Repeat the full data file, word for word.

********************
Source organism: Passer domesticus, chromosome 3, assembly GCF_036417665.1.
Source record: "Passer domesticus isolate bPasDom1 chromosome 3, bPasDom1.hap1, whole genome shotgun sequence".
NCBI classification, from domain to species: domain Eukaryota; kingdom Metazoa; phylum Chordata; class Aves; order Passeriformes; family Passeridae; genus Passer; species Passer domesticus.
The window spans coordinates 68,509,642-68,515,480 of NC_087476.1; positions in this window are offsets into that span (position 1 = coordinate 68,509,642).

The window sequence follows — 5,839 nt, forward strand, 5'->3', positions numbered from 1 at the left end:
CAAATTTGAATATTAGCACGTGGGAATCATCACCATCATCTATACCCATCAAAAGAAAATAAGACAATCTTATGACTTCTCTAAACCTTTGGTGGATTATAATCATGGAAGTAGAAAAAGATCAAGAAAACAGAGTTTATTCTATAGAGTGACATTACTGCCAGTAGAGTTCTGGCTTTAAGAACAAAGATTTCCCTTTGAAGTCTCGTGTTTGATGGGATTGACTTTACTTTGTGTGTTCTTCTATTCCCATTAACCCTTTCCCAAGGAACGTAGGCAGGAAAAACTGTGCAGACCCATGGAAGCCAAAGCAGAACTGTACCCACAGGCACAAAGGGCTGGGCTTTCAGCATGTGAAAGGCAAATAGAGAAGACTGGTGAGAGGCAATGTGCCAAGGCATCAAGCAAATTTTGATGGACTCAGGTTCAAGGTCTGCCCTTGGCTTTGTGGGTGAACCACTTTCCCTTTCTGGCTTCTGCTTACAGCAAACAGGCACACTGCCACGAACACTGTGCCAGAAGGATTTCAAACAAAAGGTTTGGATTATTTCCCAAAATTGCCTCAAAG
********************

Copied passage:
Source organism: Passer domesticus, chromosome 3, assembly GCF_036417665.1.
Source record: "Passer domesticus isolate bPasDom1 chromosome 3, bPasDom1.hap1, whole genome shotgun sequence".
NCBI classification, from domain to species: domain Eukaryota; kingdom Metazoa; phylum Chordata; class Aves; order Passeriformes; family Passeridae; genus Passer; species Passer domesticus.
The window spans coordinates 68,509,642-68,515,480 of NC_087476.1; positions in this window are offsets into that span (position 1 = coordinate 68,509,642).

The window sequence follows — 5,839 nt, forward strand, 5'->3', positions numbered from 1 at the left end:
CAAATTTGAATATTAGCACGTGGGAATCATCACCATCATCTATACCCATCAAAAGAAAATAAGACAATCTTATGACTTCTCTAAACCTTTGGTGGATTATAATCATGGAAGTAGAAAAAGATCAAGAAAACAGAGTTTATTCTATAGAGTGACATTACTGCCAGTAGAGTTCTGGCTTTAAGAACAAAGATTTCCCTTTGAAGTCTCGTGTTTGATGGGATTGACTTTACTTTGTGTGTTCTTCTATTCCCATTAACCCTTTCCCAAGGAACGTAGGCAGGAAAAACTGTGCAGACCCATGGAAGCCAAAGCAGAACTGTACCCACAGGCACAAAGGGCTGGGCTTTCAGCATGTGAAAGGCAAATAGAGAAGACTGGTGAGAGGCAATGTGCCAAGGCATCAAGCAAATTTTGATGGACTCAGGTTCAAGGTCTGCCCTTGGCTTTGTGGGTGAACCACTTTCCCTTTCTGGCTTCTGCTTACAGCAAACAGGCACACTGCCACGAACACTGTGCCAGAAGGATTTCAAACAAAAGGTTTGGATTATTTCCCAAAATTGCCTCAAAG